Astronomers just spotted the most powerful flash of light ever seen

An illustration of a gamma-ray burst.
Gamma-ray bursts are the most energetic flashes of light known to exist in the universe. (Image credit: NASA, ESA and M. Kornmesser)

Astronomers just detected what may be the most powerful flash of light ever seen.

The so-called gamma-ray burst, the most energetic type of electromagnetic explosion known to exist in the universe, was first spotted by telescopes Sunday (Oct. 9).

Gamma-ray bursts, which were discovered accidentally by U.S. military satellites in the 1960s, are likely produced when giant stars explode at the ends of their lives before collapsing into black holes, or when ultradense stellar remnants known as neutron stars collide. Within seconds, these explosions unleash as much energy as the sun will emit during its entire 10-billion-year lifetime. 

The flash detected Sunday was the strongest one ever observed, releasing 18 teraelectronvolts of energy. Scientists are still analyzing the measurements, but if the findings are confirmed, the gamma-ray burst would be the first gamma-ray burst ever found to carry more than 10 teraelectronvolts of energy.

Related: Gamma-ray bursts might be much rarer than we thought, study suggests

At first, the strength of the flash confused astronomers; they thought it must have been produced by a relatively close source. They also initially believed that the energy was coming in X-rays, rather than in gamma-rays. Subsequent analyses of the signal confirmed that it was indeed a gamma-ray burst coming from a source some 2.4 billion light-years away. While not exactly nearby, the gamma-ray burst is still the closest ever seen. 

Although this gamma-ray burst was within a safe distance from Earth, a much closer one would be catastrophic to our planet. Such an energetic flash within thousands of light-years from Earth would strip the planet of its protective ozone layer and likely cause mass extinction. In fact, scientists think one of the biggest mass-extinction events in Earth's history — the Ordovician extinction, which occurred 450 million years ago — may have been triggered by such a blast, according to NASA.

Although the recently spotted gamma-ray burst, dubbed GRB221009A, appeared 20 times closer to Earth than an average gamma-ray burst, it is still far enough away to cause more excitement than concern. 

"This is indeed a very exciting event!" Gemma Anderson, an astronomer at Curtin University in Australia, who studies similar phenomena, told ScienceAlert. "This event being so nearby but also very energetic means the radio, optical, X-ray and gamma-ray light it produces is extremely bright and therefore easy to observe. We can therefore study this gamma ray burst with lots of big and small telescopes around the world and collect very comprehensive datasets as it first brightens and then fades away."

Gamma-ray bursts come in two varieties. Short gamma-ray bursts are rarer and last no longer than two seconds. These bursts make up about 30% of all such events and are believed to be caused by collisions of neutron stars. The other type, long gamma-ray bursts, can last up to several minutes and are likely produced by hypernovas, stellar explosions that are 100 times brighter than supernovas, in which supermassive stars die after running out of the hydrogen fuel in their cores.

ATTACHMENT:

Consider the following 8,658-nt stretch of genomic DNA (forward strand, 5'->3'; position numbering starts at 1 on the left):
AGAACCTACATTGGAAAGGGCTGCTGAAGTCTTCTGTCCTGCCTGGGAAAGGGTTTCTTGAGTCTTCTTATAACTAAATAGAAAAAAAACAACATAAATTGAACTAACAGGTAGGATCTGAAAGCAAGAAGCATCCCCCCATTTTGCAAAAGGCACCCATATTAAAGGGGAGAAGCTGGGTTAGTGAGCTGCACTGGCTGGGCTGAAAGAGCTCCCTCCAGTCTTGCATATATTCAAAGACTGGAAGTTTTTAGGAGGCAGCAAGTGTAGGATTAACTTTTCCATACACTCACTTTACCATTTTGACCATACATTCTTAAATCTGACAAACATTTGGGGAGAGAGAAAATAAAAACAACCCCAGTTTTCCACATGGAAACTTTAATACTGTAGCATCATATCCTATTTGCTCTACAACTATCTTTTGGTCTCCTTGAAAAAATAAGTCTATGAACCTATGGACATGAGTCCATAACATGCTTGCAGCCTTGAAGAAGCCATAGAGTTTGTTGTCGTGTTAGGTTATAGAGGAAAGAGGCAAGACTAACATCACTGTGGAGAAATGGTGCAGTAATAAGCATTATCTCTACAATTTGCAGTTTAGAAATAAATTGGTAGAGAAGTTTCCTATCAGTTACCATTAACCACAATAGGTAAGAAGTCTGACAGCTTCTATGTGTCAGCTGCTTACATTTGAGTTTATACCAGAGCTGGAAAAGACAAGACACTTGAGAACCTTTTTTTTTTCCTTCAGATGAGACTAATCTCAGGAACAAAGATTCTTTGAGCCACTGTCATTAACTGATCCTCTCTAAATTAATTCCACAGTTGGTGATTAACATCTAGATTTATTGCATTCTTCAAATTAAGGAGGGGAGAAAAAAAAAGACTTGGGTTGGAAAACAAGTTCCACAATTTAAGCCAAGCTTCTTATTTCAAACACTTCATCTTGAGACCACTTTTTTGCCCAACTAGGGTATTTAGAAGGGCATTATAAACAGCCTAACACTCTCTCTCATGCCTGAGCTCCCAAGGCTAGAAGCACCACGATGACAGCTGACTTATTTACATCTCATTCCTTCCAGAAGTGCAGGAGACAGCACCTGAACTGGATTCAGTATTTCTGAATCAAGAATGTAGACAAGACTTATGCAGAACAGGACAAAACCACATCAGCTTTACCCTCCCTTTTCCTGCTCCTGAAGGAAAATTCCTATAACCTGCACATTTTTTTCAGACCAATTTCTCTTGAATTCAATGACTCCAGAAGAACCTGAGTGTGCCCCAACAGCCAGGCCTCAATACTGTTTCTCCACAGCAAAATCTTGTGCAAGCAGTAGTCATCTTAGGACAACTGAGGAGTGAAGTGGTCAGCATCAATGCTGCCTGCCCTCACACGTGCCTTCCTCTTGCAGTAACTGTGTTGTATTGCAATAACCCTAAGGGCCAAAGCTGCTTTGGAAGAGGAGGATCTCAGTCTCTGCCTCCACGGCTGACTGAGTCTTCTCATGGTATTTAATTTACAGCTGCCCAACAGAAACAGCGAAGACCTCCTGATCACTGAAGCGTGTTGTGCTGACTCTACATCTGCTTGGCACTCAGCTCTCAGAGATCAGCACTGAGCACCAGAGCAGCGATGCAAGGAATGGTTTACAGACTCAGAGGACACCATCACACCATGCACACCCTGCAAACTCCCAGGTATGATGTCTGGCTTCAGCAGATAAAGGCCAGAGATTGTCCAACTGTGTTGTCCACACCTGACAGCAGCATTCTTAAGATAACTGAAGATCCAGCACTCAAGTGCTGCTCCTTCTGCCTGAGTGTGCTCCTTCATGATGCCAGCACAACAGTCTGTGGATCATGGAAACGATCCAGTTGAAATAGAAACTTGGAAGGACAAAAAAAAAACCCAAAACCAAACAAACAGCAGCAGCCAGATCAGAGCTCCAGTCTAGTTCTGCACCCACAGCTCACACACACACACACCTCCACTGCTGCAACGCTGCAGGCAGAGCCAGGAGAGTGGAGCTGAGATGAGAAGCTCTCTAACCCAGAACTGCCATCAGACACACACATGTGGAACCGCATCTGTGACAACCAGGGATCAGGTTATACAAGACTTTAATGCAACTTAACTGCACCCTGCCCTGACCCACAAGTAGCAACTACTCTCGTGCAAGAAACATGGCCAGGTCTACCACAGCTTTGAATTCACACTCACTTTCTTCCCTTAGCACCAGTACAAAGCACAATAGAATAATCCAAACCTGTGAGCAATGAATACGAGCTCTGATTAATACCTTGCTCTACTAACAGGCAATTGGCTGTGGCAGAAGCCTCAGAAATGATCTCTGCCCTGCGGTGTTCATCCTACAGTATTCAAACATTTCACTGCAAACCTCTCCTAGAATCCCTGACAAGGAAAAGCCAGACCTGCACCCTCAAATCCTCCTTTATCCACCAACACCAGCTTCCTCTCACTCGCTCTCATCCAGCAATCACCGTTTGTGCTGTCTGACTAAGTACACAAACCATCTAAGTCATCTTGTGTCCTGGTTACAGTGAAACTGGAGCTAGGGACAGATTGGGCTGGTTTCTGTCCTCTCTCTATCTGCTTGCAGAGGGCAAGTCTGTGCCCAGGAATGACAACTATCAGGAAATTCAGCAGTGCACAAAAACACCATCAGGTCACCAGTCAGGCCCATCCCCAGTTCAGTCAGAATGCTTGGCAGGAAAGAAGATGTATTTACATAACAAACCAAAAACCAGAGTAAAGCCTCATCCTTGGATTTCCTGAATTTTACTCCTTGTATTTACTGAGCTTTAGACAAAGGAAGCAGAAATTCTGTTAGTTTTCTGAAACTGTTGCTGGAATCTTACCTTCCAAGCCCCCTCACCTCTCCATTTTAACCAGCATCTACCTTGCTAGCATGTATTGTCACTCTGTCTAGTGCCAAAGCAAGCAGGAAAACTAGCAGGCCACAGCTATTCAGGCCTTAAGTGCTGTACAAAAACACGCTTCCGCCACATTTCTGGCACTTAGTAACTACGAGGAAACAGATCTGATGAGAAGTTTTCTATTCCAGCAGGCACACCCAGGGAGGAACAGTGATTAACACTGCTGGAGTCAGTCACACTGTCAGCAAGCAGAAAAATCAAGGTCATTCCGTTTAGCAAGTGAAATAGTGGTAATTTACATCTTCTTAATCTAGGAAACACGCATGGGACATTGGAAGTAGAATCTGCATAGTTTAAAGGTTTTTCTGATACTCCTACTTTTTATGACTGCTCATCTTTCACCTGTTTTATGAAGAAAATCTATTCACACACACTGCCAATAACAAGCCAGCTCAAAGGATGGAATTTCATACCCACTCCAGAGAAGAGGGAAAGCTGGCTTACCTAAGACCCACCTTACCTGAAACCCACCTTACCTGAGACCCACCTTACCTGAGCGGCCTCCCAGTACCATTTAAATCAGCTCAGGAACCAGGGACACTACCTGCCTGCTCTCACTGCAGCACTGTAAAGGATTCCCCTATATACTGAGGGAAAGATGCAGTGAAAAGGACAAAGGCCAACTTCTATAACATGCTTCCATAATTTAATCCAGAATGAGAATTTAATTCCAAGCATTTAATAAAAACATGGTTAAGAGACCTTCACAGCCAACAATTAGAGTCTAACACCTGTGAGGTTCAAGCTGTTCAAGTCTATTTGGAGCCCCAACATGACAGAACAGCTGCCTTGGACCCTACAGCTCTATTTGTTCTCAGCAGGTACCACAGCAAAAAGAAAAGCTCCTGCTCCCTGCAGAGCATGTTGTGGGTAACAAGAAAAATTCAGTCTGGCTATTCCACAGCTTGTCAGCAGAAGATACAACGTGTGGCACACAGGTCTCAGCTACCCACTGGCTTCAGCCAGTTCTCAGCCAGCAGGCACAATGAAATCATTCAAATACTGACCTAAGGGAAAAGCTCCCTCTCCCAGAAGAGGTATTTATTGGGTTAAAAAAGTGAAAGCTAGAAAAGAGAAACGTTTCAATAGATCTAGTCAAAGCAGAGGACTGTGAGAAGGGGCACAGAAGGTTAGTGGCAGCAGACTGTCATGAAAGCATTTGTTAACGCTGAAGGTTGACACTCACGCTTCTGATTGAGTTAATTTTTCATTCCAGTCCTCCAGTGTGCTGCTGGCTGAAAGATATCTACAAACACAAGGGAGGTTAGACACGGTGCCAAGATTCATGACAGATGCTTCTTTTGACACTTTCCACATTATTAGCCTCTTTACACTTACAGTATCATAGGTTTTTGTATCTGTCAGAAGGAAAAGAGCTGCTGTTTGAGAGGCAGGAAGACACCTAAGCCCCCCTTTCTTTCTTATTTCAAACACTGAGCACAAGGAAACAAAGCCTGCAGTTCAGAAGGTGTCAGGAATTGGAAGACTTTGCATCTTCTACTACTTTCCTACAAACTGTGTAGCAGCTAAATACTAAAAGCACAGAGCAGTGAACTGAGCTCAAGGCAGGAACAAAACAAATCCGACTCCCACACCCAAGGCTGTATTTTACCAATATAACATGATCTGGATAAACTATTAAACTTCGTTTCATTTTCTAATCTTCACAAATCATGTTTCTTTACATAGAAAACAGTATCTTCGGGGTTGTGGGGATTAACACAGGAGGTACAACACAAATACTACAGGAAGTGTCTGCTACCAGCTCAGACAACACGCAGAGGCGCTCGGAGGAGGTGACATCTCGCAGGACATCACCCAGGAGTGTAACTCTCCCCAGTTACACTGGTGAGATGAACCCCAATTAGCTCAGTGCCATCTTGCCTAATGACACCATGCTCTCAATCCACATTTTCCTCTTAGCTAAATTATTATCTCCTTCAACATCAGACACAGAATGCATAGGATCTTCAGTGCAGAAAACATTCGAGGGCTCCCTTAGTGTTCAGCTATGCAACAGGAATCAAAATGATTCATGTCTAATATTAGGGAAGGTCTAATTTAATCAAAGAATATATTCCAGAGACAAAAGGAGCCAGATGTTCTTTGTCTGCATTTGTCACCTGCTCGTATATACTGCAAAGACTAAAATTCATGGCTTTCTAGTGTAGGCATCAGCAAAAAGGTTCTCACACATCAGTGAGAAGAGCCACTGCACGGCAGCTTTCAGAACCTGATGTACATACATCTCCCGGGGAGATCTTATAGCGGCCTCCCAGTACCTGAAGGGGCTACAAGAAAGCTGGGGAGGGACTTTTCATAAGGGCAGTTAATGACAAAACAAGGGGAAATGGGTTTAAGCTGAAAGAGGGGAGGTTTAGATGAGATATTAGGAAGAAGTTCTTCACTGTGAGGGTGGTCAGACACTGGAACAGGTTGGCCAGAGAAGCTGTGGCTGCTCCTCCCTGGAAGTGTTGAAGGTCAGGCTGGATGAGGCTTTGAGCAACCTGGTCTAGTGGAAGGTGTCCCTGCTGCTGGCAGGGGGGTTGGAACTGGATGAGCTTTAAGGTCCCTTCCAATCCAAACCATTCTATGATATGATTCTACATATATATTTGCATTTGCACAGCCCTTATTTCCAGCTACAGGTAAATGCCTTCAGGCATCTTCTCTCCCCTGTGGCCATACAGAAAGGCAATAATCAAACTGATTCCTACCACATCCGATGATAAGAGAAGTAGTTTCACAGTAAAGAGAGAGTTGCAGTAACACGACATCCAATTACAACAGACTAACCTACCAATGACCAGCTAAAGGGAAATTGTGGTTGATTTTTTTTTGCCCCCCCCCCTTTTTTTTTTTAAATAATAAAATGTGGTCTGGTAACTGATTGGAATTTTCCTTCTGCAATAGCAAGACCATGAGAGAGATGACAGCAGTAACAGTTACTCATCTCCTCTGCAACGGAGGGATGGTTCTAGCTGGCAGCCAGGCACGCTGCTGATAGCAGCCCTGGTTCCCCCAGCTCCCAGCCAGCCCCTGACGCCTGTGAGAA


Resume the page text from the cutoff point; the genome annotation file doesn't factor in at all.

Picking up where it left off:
Astronomers mostly see the afterglow of these explosions that comes from electrons energized by the blast. GRB221009A appears to be a long gamma-ray burst, but astronomers don't know yet what gave rise to it. 

"It is still too early to tell," Anderson told ScienceAlert. "The light from an underlying supernova will take days to brighten. However, given this gamma-ray burst's long duration, it may be a very powerful type of supernova."

Telescopes all over the world (and in Earth's orbit) are now pointing at the dusty galaxy from which the flash emerged. They will try to observe the light generated by the explosion in as many wavelengths as possible to get the most complete picture of its origin. 

"When you are dealing with cosmic explosions that blast out stellar remains at near the speed of light, leaving a black hole behind, you are watching physics occurring in the most extreme environments that are impossible to recreate on Earth," Anderson told ScienceAlert. "We still don't fully understand this process. Such a nearby explosion means we can collect very high quality data to study and understand how such explosions occur."

The observations were first published in the Astronomer's Telegram on Sunday, Oct. 9.

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Tereza Pultarova
Senior Writer

Tereza is a London-based science and technology journalist, aspiring fiction writer and amateur gymnast. Originally from Prague, the Czech Republic, she spent the first seven years of her career working as a reporter, script-writer and presenter for various TV programmes of the Czech Public Service Television. She later took a career break to pursue further education and added a Master's in Science from the International Space University, France, to her Bachelor's in Journalism and Master's in Cultural Anthropology from Prague's Charles University. She worked as a reporter at the Engineering and Technology magazine, freelanced for a range of publications including Live Science,, Professional Engineering, Via Satellite and Space News and served as a maternity cover science editor at the European Space Agency.